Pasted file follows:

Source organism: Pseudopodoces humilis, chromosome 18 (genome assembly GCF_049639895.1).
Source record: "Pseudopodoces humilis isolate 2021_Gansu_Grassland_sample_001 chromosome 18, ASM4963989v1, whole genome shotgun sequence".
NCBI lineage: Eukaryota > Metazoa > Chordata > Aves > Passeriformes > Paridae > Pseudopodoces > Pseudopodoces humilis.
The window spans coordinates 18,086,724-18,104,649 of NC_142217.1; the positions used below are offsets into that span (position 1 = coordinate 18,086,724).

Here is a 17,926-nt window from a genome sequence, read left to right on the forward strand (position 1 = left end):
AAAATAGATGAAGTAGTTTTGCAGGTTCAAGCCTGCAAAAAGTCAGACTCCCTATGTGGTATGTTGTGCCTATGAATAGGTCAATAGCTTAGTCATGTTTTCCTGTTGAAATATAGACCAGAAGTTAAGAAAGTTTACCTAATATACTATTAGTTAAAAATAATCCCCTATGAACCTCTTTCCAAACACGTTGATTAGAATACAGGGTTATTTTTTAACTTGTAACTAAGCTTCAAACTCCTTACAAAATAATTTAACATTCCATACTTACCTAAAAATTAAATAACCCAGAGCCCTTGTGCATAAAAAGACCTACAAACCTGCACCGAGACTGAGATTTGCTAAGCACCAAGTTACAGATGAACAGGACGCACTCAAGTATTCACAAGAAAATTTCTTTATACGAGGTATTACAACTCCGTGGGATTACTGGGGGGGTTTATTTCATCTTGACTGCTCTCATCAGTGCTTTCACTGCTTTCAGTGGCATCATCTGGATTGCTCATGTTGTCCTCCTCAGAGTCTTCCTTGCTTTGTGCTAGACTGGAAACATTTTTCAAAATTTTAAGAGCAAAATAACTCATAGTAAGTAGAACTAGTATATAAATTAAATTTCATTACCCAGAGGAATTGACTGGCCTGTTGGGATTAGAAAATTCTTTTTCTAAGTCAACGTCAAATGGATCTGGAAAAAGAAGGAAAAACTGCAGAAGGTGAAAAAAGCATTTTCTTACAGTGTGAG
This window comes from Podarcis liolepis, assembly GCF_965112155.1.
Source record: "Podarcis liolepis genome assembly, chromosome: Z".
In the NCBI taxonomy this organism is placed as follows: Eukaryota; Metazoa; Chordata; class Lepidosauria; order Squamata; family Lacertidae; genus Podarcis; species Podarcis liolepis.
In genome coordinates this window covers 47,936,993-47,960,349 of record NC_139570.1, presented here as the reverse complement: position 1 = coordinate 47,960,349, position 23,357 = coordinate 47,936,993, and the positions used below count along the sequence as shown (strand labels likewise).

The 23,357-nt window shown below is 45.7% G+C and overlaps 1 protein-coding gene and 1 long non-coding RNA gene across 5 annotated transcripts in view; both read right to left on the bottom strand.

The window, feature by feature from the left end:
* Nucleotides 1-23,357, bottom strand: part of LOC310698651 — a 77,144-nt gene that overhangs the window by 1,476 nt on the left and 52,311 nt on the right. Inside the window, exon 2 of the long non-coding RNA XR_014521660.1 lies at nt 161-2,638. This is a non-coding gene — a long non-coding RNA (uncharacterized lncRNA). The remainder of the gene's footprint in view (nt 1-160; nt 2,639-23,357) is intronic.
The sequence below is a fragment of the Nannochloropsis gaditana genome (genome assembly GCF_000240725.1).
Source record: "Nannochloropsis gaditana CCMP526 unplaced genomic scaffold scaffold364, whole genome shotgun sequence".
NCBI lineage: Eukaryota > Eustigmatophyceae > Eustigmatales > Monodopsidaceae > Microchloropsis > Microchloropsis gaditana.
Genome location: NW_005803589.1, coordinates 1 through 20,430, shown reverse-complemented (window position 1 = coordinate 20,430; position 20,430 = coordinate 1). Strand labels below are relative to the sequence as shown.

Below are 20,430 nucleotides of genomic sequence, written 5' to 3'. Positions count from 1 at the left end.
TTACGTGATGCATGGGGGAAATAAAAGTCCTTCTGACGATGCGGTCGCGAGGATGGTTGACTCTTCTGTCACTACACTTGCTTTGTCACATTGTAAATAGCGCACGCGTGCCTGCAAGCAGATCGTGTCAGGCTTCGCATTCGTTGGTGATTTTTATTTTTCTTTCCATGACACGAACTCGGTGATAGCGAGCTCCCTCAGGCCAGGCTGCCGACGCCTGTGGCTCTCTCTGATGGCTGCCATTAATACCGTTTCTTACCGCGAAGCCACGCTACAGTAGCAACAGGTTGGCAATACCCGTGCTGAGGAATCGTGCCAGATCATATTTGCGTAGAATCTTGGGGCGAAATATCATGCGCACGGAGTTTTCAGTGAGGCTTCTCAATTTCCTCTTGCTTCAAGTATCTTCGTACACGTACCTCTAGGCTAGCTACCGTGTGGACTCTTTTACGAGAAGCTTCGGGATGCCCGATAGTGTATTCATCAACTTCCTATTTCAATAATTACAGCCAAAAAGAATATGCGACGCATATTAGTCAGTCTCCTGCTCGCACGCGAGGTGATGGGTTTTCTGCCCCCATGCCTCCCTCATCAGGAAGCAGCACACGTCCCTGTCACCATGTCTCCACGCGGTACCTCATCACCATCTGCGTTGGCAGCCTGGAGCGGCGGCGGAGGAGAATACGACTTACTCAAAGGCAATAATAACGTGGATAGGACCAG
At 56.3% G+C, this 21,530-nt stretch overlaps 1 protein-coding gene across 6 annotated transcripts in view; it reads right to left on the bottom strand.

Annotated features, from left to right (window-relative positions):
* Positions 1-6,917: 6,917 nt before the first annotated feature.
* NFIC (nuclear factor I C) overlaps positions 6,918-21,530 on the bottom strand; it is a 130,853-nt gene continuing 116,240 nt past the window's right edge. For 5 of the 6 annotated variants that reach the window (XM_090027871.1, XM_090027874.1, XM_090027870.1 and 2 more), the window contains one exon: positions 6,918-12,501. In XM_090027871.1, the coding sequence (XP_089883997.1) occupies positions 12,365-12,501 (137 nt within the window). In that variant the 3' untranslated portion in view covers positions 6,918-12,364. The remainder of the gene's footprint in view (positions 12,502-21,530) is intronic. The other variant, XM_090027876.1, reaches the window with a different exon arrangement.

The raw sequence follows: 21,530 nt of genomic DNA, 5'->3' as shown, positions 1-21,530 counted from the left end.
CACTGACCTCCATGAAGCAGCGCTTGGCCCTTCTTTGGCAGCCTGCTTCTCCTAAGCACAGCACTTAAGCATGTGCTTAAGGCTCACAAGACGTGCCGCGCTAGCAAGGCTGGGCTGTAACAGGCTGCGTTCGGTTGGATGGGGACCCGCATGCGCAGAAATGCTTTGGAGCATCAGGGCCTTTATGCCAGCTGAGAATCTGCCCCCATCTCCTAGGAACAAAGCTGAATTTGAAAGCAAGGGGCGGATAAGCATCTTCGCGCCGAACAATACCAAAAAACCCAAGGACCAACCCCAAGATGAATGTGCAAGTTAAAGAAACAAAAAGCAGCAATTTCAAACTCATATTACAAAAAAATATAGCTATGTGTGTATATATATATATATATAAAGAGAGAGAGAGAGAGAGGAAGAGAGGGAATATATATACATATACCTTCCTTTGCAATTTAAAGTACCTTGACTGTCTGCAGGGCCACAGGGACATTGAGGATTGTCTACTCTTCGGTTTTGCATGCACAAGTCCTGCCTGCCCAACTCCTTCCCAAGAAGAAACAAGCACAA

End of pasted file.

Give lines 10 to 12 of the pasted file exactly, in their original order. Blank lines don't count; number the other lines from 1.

In genome coordinates this window covers 47,936,993-47,960,349 of record NC_139570.1, presented here as the reverse complement: position 1 = coordinate 47,960,349, position 23,357 = coordinate 47,936,993, and the positions used below count along the sequence as shown (strand labels likewise).

The 23,357-nt window shown below is 45.7% G+C and overlaps 1 protein-coding gene and 1 long non-coding RNA gene across 5 annotated transcripts in view; both read right to left on the bottom strand.

The window, feature by feature from the left end: